20 Years Of Mack Dawg Productions
A Legacy Of Influence
By Jesse Huffman
“Decade was monumental. To call a video Double Decade is a bold title—it better be bolts.”—JP Walker
Ten years ago, snowboarding was still ragged around the edges, the limits of the possible broken down and redefined each season by the likes of Peter Line’s backside rodeos or Kevin Jones’ dizzying rotations. Decade fell square into this era as a milestone in progression, featuring a new guard of soon-to-be legends like Devun Walsh and JP Walker going past simply inventing new tricks to stomping them, consistently, with style, and on terrain that would find your average pro throwing a method, at best. Decade was the stamp of ten years of influence by Mike McEntire’s Mack Dawg Productions on snowboarding’s history, encompassing some of the heaviest sessions and showcasing the best riders pushing themselves and our sport to new limits.
That was 1998. Fast-forward ten crazy years—the jib revival fully ensconced, snowmobiles providing unparalleled access to backcountry terrain, and the level of rider talent at an all-time high, and MDP is at the apex of influence with its final classic—Double Decade.
Stocked with an all-star cast of today’s best riders, including Ettala, Mathes, Wiig, and Oksanen, DD also features full parts from several Decade alums—Walsh, Jones, Walker, and Yli-Luoma. Filmed in supernaturally crisp HD by MDP Director Brad Kremer, DD has everything in place to be the movie that freaks out the next generation of rippers, just as Decade did ten years ago.
The film company that started out in 1988 as Mike McEntire, traveling out of his car, scraping money for his next reel of film, has become Mack Dawg Productions as we know it today. As of 2008, MDP has now shot over 1,250 hours of footage. He has produced 25 films, and Double Decade is evidence that McEntire, Kremer, and the Mack Dawg Productions Company have tapped more than just a fountain of constant enthusiasm—they’ve created a living legacy of snowboard history and progression.
Transworld Senior Photographer Andy Wright has been shooting stills for MDP since Decade. An early-90s pro himself, he’s seen the impact that all those MDP films have had. “In the early days, there was nothing that compared to Mack Dawg movies,” says Wright. “They influenced a generation who took it to the next level and are now inspiring the next generation to do the same. Mike McEntire has been in it for over twenty years, and most of those years were long before there was any kind of money or mainstream appeal—without his vision I really don’t think snowboarding would be what it is today.”
Case in point, current MDP rider Darrell Mathes talks about the film that got him stoked on going snowboarding: “I remember the first Decade—how much of an influence it had on my life, and how it gave me the passion to snowboard. So with this project, I put more pride and hard work into making Double Decade, hoping the new wave of kids will feel the same way as I did and be inspired.”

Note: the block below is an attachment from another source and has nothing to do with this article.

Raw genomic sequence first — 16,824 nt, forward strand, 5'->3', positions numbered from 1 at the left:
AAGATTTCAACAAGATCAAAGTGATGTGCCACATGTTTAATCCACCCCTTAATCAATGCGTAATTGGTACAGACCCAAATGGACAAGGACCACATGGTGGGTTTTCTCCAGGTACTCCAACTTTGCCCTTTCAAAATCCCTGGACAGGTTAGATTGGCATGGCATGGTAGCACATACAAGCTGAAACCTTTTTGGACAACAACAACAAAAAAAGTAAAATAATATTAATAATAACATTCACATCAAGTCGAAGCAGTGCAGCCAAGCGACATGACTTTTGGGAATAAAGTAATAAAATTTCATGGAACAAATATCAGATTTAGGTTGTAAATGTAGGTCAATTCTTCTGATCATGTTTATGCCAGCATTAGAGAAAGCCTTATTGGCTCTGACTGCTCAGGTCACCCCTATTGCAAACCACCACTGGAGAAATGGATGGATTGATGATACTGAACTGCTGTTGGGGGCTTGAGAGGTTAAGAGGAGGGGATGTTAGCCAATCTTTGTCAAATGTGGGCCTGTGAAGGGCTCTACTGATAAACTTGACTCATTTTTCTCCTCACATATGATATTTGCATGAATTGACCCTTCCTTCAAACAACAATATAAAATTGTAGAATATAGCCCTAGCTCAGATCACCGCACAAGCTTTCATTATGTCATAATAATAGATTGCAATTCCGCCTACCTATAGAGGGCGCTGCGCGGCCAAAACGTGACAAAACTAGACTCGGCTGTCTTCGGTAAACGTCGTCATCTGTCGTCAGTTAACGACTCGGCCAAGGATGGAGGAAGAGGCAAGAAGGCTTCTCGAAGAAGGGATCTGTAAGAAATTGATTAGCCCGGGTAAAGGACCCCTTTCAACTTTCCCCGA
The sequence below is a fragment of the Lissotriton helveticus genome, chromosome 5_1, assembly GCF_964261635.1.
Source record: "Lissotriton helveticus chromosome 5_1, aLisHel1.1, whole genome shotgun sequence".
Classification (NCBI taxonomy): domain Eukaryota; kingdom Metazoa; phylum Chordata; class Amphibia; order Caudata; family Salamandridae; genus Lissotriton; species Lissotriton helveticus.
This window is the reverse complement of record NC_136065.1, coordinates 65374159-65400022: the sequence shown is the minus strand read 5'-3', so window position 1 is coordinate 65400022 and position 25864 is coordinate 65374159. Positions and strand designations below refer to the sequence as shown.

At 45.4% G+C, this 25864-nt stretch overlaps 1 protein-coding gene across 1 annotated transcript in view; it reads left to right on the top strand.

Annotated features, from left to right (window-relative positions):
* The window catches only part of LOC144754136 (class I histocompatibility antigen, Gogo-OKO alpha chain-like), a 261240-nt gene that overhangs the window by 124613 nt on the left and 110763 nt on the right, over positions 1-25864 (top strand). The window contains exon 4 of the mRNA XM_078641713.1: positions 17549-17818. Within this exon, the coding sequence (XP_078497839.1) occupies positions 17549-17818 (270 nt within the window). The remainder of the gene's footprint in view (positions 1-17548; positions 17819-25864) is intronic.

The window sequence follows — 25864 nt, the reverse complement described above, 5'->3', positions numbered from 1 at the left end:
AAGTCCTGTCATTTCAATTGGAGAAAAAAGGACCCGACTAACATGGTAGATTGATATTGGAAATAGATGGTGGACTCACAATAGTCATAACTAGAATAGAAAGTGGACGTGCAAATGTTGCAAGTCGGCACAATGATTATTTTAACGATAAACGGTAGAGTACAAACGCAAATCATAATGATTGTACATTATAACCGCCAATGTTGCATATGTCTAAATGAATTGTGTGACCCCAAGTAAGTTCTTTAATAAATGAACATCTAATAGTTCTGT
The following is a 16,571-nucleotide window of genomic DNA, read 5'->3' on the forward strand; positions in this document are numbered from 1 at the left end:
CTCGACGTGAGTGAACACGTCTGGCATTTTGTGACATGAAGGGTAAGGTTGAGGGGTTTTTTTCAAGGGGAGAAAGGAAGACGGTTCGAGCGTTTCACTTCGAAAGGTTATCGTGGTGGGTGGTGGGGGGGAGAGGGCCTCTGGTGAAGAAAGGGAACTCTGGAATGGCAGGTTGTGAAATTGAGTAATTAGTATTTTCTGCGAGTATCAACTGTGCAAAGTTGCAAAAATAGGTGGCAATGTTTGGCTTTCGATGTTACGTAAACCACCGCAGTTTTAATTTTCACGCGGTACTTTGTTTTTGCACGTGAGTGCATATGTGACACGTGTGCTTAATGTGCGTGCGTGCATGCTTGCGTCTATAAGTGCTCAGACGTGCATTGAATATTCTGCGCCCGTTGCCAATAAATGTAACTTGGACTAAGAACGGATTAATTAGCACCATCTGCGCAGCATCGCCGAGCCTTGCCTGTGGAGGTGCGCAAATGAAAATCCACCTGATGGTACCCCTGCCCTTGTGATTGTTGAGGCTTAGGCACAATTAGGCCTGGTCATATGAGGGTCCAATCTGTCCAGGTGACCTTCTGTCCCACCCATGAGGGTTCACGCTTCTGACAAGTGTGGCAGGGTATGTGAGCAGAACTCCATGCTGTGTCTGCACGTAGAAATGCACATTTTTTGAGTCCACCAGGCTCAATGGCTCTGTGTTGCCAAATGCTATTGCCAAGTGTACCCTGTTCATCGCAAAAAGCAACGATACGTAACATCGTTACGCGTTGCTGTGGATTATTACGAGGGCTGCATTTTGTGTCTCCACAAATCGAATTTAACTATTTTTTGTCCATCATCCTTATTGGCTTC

JP Walker grew up watching MDP originals like The Hard, The Hungry, And The Homeless. As one of the key riders in Decade, he says that filming the follow-up was a strange experience in influence coming around full circle. “When Decade first came out I was tripping on Dawger,” says Walker. “I was just thinking, ‘Man this guy’s been making snowboard videos for ten years!’ Now all of a sudden, I’m that dude I was tripping on … ”
Progression: Part 1
While filming the original Decade, McEntire predicted that the level of riding would become “ridiculous” in the next ten years. “And now it is,” he continues. “The tech and the scale of things are really, really ridiculous.” Seth Huot summarizes the change between Decade and its follow-up: “Drop-in ramps, sleds, and helis.” Add to that quicker, more-reliable jibbing, easier and further access into the backcountry, and flights to the steepest mountains in the world.
Now 1080s are the new 360, back lips are the new boardslide, and spinning off cliffs into powder, backward, is average. MDP has always focused on the most progressive shredding, and Double Decade is no different—the roster is stacked with riders who exemplify just how far things have come from the neon-spangled beginnings of modern-day snowboarding. And if you look close, the evolution of the movies themselves are woven right into that trajectory, from crusty resort outcasts to today’s flash and mainstream appeal.
“In the early days of snowboard films,” explains MDP Director Brad Kremer, “just about anything the riders did was progressive because it was so new. To me, the movies were more about the lifestyle and exploration. That was the beauty of the New Kids On the Twock era—they had a lot of feeling and emotion.”
The Decade years documented the warp-speed velocity of snowboard evolution—tricks being invented left and right, riders taking their boards to limits no one had ever seen before. “Videos changed from being about the lifestyle to focusing on the progression,” says Kremer. “They became very fast paced, and a lot of the creativity on the production side was put in the back seat because all we cared about was the shot, shot, shot.”